Book publishing is a very fickle business. My publisher never gave me figures (it doesn't give anyone those) but I estimate the book I published in 1999 probably had a run of about 5,000-6,000 copies, which is probably about the minimum you can do and expect to be able to turn a profit. Is there enough demand to be able to sell 5,000 copies of each of these books? Hard to say.

It'll be interesting to see how David Doyle's upcoming prewar Lionel book does. If it sells like his postwar book did, then maybe we stand a chance of seeing some of the old Greenberg books back in print.

I'd like to see the stuff released on CD-ROM, if book form isn't practical. The cost of pressing a CD is pennies (versus dollars for printing a book) and the minimum run can be much smaller. It's a lot less convenient, but a CD I own is a lot more convenient than having to fight for the lone copy of each Greenberg book that happens to be in the local library.

And as far as age... I'm 30. But I know I'm fairly unusual.

Dave Farquhar
http://dfarq.homeip.net

Clint said...

Over on the CTT forum, Bob Keller himself has stated that we probably won't be seeing anymore prewar guides coming from Kalmbach. He has stated this at least twice in the last six months or so. You can read the most recent thread about this here. More is the pity...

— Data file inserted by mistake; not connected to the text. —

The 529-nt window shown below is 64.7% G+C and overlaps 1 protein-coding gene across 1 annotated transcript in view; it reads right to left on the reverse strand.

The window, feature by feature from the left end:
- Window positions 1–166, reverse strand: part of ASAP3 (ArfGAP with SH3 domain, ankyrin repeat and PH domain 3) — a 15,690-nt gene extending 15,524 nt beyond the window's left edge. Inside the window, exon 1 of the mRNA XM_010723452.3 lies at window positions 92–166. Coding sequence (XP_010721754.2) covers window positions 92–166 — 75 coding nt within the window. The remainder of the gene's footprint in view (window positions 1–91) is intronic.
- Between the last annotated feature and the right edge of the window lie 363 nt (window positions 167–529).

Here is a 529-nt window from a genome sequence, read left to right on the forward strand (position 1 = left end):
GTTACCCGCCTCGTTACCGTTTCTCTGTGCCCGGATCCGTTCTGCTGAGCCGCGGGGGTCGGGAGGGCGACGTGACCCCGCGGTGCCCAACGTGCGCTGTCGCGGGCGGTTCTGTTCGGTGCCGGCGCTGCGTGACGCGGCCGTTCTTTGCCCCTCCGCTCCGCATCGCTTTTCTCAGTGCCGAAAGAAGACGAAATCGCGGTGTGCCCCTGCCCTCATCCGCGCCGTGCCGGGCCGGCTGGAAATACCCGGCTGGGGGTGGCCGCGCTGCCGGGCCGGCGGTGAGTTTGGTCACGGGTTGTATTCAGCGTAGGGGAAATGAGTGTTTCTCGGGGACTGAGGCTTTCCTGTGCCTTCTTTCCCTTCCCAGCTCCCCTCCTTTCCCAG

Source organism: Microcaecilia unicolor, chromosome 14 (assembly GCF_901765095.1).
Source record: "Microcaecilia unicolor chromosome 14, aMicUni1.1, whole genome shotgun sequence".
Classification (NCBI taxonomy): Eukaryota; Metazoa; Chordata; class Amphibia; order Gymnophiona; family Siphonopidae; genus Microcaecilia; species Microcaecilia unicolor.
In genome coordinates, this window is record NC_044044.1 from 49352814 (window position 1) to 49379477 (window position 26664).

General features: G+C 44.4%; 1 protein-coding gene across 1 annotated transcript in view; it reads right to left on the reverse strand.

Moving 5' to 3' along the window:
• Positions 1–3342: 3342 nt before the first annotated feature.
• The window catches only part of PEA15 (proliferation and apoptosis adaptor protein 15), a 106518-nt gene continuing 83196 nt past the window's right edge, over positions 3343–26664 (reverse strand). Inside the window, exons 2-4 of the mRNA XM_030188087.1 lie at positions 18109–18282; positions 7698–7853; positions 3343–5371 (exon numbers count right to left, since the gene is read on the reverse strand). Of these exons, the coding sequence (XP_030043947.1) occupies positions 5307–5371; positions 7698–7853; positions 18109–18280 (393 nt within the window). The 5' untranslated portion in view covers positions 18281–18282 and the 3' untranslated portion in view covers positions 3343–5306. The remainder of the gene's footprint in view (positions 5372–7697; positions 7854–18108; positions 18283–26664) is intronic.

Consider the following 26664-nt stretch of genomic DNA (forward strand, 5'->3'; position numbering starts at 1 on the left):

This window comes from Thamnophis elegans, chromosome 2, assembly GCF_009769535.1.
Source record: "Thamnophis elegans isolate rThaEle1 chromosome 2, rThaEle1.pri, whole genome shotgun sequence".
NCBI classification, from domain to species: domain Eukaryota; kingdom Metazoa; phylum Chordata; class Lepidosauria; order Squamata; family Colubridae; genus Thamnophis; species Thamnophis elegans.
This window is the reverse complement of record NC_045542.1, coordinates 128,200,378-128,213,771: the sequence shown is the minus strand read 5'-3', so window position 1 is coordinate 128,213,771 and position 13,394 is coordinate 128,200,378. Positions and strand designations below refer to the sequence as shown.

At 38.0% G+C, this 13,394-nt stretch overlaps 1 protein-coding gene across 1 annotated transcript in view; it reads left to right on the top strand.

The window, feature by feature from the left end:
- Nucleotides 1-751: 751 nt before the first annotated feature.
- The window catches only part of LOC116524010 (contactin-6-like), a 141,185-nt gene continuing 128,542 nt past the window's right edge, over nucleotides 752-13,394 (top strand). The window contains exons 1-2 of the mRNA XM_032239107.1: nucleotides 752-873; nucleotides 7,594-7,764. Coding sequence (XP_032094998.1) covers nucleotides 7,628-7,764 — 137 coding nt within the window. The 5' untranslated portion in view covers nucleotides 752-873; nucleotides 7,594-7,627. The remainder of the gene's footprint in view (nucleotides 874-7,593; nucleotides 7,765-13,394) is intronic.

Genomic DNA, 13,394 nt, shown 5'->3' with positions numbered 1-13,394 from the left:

Anonymous said...

Ditto with the Greenberg's Guides to Erector Sets, Vol. I & II - they are great books that will also probably never be reprinted. They go for a lot on EBAY now just like the rare toy train reference guide books.

Jim Kelly

Gilbert Ives said...

The more basic information available on websites, blogs, "groups" the less need for the actual reference books. And the books themselves will appear in a matter of time as the collector libraries are dispersed. Thousands of copies are out there so I'd say this is a temporary, and likely artificial "scarcity".

Anonymous said...

Up until two years ago, I saw the 6 volume Catalogs of Lionel 1902-1969 (6 volumes) go for 90 dollars each for 1,2 125 for Vol 3,4,5. Even last year you could still find an unsold or remainder volume for less than the 110 dollar list. No more.

I don't understand the price on postwar because the catalogs as originals cost about 250 -300 for each 10 years...and I realize that it is convenient to have the complete run in one spot.

I think the even as the hobby absorbed the books initially, the early volume was not as popular (maybe fewer collectors active at the time?)and stayed available for several years. Now I think it is in the 200 and up range.

All of these books were limited run. The opportunity to sell to a large group of interested persons was the impetus to publish originally. Now there is a rekindled demand, but it is not as big as the first wave. hence the active secondary market. I bought volume 1 at discount by the logic of I would never get most of the originals...(I still don't have any from 1900-1922.) TCAQ in 1993 discovered an early 1902 or 1901 that was unknown before. And the "pretrain" catalog of flashlights and other devices of the embryonic Lionel was discovered as well. So all this is out there now.

An inexpensive way to get hold of some of this stuff is a Greenberg guide 1902-1945 (published in 1977 and 1979. That would be a start if you don't have any material at all. Chasing down the TCA year by year is a good reference and history of the hobby as well. There are reprints of 1955-60, and the difficult years are 1961 to 1967 to come by. Some of them were still mimeographed or offset in B +W. Indispensable, tho. Peter /rrrocky